As were we walking back to our jeep a lady from the gate office was waving us over looking very excited.  On reaching her vantage point we were stunned to witness the big male in the top of a small tree.  We’ve read about tree climbing lions over the years, and in fact hunted high and low for them 2 years ago in Tanzania, but without success.  In Uganda we’d read that the best place to see them was Inshasa, but that would have meant a huge detour that we didn’t have time for.  We knew that tree climbing lions were very rare, but we’d actually begun to think they were an urban myth.  How wrong we were; there was one as large as life looking very comfy sprawled on a branch.  To put how privileged we were into perspective; the ranger said that was only the second time in 10 years he’d seen such a thing.

By this time we were in danger of missing the 11am launch so it was time to reluctantly leave the felines to their hunting.  If all those other jeep members hadn’t been in such a hurry to tick the next thing off their list; they would have seen Simba in his aerial perch too.  We trundled along the track and spotted all the same animals we’d seen earlier again.  On rounding a bend we came bumper to trunk with a family of 12 elephants.  That was my secret wish fulfilled and, despite time constraints, we had to watch them for a while.  How can you ever drive past elephants; especially when they have a very young calf with them?  I could have watched them for much longer but time really was pressing by now.  A little further down the track we came across another small herd but only had time to stop for a couple of photos.

By this point we really did have to get to the boat; so we whizzed past our first sighting of vervet monkeys.  I think the only thing that would have made us miss the boat would have been if we’d seen a big spotty cat!  We reached the jetty with moments to spare expecting to be last to board.  It turned out we were first there so got to choose the best seats in the house; Francis had given us the heads up on the best side to sit.  The rest of the passengers all arrived together; it was one big group, so we were soon on our way.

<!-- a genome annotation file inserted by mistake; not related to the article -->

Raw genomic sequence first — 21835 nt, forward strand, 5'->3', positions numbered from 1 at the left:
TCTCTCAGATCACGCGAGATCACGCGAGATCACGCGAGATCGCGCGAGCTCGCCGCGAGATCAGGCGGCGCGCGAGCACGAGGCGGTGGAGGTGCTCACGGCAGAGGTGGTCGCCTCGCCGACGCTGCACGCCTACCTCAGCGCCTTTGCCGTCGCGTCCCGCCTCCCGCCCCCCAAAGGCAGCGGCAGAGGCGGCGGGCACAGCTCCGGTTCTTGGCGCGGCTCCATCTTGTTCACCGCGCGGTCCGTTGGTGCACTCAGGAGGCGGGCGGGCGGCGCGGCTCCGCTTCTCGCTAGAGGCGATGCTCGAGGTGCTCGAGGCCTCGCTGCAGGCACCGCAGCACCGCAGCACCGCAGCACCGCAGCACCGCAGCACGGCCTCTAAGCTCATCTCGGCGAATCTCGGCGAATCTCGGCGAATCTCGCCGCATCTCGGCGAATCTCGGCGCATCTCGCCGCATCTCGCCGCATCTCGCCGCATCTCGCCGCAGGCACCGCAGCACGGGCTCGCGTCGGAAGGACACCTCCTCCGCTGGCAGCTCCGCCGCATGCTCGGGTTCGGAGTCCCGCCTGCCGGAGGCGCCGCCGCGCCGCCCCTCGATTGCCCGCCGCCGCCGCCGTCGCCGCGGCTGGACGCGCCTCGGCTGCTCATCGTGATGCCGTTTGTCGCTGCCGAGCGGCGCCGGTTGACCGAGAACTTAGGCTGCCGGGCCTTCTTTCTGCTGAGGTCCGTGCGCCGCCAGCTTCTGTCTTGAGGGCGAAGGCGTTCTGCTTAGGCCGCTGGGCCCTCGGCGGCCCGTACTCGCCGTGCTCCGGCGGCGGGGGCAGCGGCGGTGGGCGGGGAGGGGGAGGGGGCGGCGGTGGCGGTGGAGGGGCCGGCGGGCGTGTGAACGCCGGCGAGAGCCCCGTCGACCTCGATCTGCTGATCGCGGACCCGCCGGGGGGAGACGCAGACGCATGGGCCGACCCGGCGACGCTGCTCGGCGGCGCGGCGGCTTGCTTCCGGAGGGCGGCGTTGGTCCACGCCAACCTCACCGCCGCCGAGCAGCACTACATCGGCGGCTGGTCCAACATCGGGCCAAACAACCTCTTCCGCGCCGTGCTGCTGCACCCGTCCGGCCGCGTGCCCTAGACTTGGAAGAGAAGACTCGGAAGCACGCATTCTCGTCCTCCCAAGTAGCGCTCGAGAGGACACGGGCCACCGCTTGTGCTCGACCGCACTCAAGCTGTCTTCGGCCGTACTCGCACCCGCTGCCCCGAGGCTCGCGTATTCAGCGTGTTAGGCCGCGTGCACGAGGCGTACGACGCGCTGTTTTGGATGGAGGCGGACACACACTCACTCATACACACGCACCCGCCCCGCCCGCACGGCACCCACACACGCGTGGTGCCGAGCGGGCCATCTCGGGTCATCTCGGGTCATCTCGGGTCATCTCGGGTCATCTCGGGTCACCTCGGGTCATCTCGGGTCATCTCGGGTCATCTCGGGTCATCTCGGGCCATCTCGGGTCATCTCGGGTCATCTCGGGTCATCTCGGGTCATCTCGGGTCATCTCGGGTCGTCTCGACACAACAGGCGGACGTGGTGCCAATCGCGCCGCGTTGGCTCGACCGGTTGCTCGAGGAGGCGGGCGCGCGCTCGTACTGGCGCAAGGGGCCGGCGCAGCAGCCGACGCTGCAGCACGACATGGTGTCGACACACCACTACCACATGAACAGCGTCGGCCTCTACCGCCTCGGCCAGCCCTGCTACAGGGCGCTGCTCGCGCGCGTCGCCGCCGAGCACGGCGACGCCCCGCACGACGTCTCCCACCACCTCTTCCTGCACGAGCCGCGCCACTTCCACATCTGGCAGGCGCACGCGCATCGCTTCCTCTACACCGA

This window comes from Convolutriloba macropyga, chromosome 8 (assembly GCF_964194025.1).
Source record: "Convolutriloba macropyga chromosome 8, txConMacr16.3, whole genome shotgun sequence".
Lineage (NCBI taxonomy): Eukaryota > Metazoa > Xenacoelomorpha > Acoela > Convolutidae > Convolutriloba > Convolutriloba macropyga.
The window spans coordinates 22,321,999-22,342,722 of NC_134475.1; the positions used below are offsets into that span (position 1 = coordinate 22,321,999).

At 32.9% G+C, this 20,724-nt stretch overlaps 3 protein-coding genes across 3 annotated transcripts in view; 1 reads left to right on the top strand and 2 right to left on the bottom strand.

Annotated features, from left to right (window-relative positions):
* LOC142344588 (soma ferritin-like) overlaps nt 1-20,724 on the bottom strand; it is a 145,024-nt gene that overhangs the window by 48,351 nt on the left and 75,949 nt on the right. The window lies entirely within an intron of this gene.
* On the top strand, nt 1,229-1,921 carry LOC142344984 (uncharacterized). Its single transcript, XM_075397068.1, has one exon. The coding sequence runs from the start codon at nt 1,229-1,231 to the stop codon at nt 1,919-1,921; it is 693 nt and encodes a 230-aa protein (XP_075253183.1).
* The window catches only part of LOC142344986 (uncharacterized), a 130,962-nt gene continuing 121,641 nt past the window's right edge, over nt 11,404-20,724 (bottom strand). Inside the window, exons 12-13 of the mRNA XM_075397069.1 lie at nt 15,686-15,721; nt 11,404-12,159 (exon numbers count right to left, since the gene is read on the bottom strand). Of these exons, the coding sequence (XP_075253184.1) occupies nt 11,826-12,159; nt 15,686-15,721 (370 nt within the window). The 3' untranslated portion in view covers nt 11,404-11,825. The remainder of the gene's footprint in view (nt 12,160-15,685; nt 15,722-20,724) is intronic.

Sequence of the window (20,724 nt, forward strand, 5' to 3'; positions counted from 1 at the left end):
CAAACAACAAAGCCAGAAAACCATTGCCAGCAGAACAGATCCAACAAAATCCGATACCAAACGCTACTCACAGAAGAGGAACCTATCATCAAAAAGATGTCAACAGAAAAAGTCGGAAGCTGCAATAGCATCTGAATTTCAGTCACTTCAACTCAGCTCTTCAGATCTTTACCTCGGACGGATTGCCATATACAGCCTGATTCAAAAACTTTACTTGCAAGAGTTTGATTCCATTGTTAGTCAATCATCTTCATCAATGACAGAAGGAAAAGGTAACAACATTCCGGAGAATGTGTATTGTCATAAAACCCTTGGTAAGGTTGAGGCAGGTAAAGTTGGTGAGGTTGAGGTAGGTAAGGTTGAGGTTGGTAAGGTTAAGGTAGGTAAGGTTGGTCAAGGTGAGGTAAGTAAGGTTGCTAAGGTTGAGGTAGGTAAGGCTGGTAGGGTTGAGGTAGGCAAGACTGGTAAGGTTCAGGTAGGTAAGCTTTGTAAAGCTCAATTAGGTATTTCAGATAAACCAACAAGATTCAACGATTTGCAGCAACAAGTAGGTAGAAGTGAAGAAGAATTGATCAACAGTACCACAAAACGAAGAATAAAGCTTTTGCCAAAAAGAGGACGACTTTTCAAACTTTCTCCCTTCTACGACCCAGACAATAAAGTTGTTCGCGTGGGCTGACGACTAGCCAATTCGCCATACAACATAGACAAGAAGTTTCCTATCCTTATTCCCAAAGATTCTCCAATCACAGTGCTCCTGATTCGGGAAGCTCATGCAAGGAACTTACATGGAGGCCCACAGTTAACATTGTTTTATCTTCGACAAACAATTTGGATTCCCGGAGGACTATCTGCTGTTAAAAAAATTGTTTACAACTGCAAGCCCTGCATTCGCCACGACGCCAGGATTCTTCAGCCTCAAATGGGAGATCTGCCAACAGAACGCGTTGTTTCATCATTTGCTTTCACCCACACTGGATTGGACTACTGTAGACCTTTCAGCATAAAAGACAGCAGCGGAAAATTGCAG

The Kazinghe Channel links lakes George and Albert and is teaming with wildlife.  There were hippos a-plenty with young, Nile crocs of all sizes and an abundance of water birds (many first ever sightings for us).  Since it was reaching the middle and hottest part of the day many animals were coming down to the water’s edge for a drink.  We saw; kob, waterbuck, buffalo, baboons and monkeys all within very close proximity to each other and within meters of a fishing village.  We were almost back at the jetty when a lion was spotted on the headland opposite Mweya Lodge.  As the boat carefully manoeuvred towards it we could also see a couple of lionesses with him.  The buffalos on this side of the water were in a bad mood too; they chased off a couple of hippos!  Superb.